When I began my career in the investment services industry more than 20 years ago, I was introduced to the concept of asset allocation. Over the years, I have found better ways to explain it rather than just saying it.
In short, asset allocation is simply the mix of stocks, bonds and cash in a portfolio. According to a famous study by Gary P. Brinson, L. Randolph Hood and Gilbert L. Beebower and their paper “Determinants of Portfolio Performance” published in 1986, more than 90% of a portfolio's performance can be attributed to its asset allocation. The asset allocation of a portfolio is thus its key determinant of performance, risk and volatility over time.
Risk in Your Portfolio
It's a given that all of us would love to double our money tomorrow with no risk, but unfortunately, that happens less than being struck by lightning. Bottom line, everyone wants growth in their portfolio while minimizing its risk, and that is what various asset allocations are historically all about – the ability to get growth while minimizing risk over time.
Ibbotson Associates (now Morningstar) has tracked the performance of stocks, bonds and cash or short-term investments for the majority of domestic investment history. For almost 90 years (1926 -2015), Fidelity Investments has tracked the performance of the combination of these asset classes into four core asset allocations ranging from conservative to aggressive growth. (For more, see: 5 Things to Know About Asset Allocation.)
What can be taken away from these studies is that a conservative allocation of 20% in stocks, 50% in bonds and 30% in cash or short-term investments has historically provided almost 60% of stock market performance with significantly lower risk. One could argue that given a five-year time frame and rebalancing, a conservative allocation has been an extremely low-risk way to invest and gave up less than 2% of value (excluding inflation) over any previous five-year time period from 1926 through 2015.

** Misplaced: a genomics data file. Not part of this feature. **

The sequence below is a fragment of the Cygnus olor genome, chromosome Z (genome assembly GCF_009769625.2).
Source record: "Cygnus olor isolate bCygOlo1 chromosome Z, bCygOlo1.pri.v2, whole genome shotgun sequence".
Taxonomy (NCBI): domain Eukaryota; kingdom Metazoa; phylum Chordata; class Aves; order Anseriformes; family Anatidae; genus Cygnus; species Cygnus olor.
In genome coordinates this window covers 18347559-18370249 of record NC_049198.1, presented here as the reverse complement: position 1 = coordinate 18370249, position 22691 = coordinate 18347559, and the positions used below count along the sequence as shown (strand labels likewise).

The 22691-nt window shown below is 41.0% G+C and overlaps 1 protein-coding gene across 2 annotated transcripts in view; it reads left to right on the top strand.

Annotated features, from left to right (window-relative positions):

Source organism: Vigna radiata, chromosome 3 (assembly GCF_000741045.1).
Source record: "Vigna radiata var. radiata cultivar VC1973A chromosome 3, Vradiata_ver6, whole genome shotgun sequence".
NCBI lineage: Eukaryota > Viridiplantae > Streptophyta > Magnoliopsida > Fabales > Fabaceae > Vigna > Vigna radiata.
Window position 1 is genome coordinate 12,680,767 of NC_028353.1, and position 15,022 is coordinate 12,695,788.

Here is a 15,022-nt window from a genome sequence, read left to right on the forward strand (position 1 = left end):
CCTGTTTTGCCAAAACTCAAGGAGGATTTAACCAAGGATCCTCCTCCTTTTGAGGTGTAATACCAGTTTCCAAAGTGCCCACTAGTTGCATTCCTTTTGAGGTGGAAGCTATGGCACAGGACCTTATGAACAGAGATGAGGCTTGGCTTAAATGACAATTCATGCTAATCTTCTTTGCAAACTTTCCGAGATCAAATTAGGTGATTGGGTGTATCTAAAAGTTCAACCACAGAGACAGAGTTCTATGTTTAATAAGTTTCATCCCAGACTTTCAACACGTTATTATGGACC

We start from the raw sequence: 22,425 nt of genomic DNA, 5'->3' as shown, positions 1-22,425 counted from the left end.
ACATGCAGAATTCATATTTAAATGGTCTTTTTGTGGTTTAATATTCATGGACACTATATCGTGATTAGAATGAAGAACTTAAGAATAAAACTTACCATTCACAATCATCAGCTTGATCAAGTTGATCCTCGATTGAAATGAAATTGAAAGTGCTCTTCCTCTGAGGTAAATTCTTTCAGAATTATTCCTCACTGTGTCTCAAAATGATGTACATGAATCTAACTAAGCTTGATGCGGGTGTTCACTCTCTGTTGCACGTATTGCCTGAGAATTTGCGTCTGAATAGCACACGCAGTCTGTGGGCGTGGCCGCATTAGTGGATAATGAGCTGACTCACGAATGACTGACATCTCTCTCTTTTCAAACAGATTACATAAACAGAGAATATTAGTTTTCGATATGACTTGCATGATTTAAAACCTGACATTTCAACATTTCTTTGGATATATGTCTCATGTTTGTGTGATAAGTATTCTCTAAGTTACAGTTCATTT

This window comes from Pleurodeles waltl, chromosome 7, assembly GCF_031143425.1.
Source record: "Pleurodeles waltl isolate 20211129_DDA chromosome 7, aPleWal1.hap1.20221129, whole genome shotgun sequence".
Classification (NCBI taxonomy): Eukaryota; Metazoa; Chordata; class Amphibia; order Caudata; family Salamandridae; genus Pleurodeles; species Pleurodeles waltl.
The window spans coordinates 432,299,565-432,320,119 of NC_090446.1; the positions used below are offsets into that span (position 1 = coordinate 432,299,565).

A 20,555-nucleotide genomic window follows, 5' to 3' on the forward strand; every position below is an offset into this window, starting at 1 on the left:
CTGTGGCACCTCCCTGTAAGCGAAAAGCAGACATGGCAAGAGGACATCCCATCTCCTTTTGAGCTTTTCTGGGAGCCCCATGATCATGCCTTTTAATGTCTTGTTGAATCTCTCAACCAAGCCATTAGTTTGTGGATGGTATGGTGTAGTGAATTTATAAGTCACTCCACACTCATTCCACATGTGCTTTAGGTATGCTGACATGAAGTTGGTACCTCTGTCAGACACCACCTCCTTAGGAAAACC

A balanced portfolio allocation of 50% in stocks, 40% in bonds and 10% in cash or short-term holdings has provided almost 80% of stock market performance with significantly lower risk as well. There is a greater chance of loss with a balanced allocation but one could argue that if one has at least a 10-year time horizon of investment and the discipline to rebalance their account, the chance of loss diminishes significantly.
Determining Asset Allocation
To determine an initial asset allocation for your portfolio, you might visit the internet and search for an investment profile questionnaire. There are many free questionnaires available on the internet that can point you to an appropriate target mix. Before investing, be sure to review the historical performance of the mix you are directed too and make sure you are comfortable with the risk and volatility associated with it.
Once built, it is important to rebalance the portfolio back to its original mix occasionally. At a minimum, consider rebalancing at least once a year or when an asset class deviates by 5% or more from the original allocation.
Most investment services firms would have you believe that investing is an extremely intricate and complex process. But it becomes relatively simple when you understand that asset allocation (selection and rebalancing) accounts for more than 90% of the investment process. (For more from this author, see: Cut Your Investment Fees to Be a Wall Street Deadbeat.)